Medicare Part D plan sponsors that fail to ensure beneficiaries are paying the cheapest price for their drugs could face compliance action, the Centers for Medicare and Medicaid Services has said in a letter sent out Friday.
CMS Administrator Seema Verma sent the letter to all Medicare Part D plan sponsors in reference to the practice of gag clauses in contracts that prevent pharmacists from telling patients the most inexpensive way to pay for drugs.
Pharmacy benefit managers put gag clauses into contracts with pharmacies to prevent the pharmacists from telling patients when they could pay less for a drug by paying cash instead of through their insurance, and paying the required copay or deductible.
PBM's get a share of the transaction when patients use their insurance, but the practice costs consumers and CMS money.
CMS doesn't specifically tell Part D plan sponsors to break their contracts. Verma said the agency's existing policy requires plan sponsors to ensure enrollees pay the lesser of the Part D negotiated price or copay, or be subject to CMS compliance actions.
"We want to make it clear that CMS finds any form of 'gag clauses' unacceptable and contrary to our efforts to promote drug price transparency and lower drug prices," Verma said in the letter.
The agency also reminded Part D plan sponsors that they must require their network pharmacies to disclose any differential between the price of a Part D drug and the price of the lowest cost generic version of the drug.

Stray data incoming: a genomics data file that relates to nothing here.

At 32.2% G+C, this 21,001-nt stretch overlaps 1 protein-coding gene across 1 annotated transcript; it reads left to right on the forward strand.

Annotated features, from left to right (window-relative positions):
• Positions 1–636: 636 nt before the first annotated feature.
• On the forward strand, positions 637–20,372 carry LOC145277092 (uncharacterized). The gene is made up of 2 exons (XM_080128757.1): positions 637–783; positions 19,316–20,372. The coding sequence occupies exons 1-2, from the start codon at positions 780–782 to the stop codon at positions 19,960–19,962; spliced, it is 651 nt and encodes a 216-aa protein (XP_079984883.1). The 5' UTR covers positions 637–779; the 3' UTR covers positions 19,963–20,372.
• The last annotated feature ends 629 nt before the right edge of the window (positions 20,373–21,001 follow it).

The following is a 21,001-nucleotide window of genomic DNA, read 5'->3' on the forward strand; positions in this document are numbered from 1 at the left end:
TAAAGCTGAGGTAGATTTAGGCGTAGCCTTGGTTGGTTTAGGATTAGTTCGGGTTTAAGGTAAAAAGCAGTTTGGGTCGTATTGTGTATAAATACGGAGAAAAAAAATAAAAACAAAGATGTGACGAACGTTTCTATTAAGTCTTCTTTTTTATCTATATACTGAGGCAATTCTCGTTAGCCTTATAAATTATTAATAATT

Verma and Health and Human Services Director Alex Azar have been promoting price transparency since President Donald Trump unveiled a blueprint to lower the cost of prescription drugs on May 11.
"President Trump and Secretary Azar are committed to lowering drug prices, and CMS today took another important step to help patients who are feeling the pain," Verma said. "Many patients don't know that some drugs are actually more expensive when they use their insurance. Today we are taking a significant step towards bringing full transparency to all the back-end deals that are being made at the expense of patients."
Prescription drug spending has been rising and is a top concern for legislators, providers, insurers and consumers.
Last year, the Blue Cross Blue Shield Association said its prescription drug spend had increased at a rate of 10 percent per year. The per capita spending for pharmaceuticals in the U.S. was $1,443 in the U.S. in 2016, compared with a range of $466 to $939 in other nations.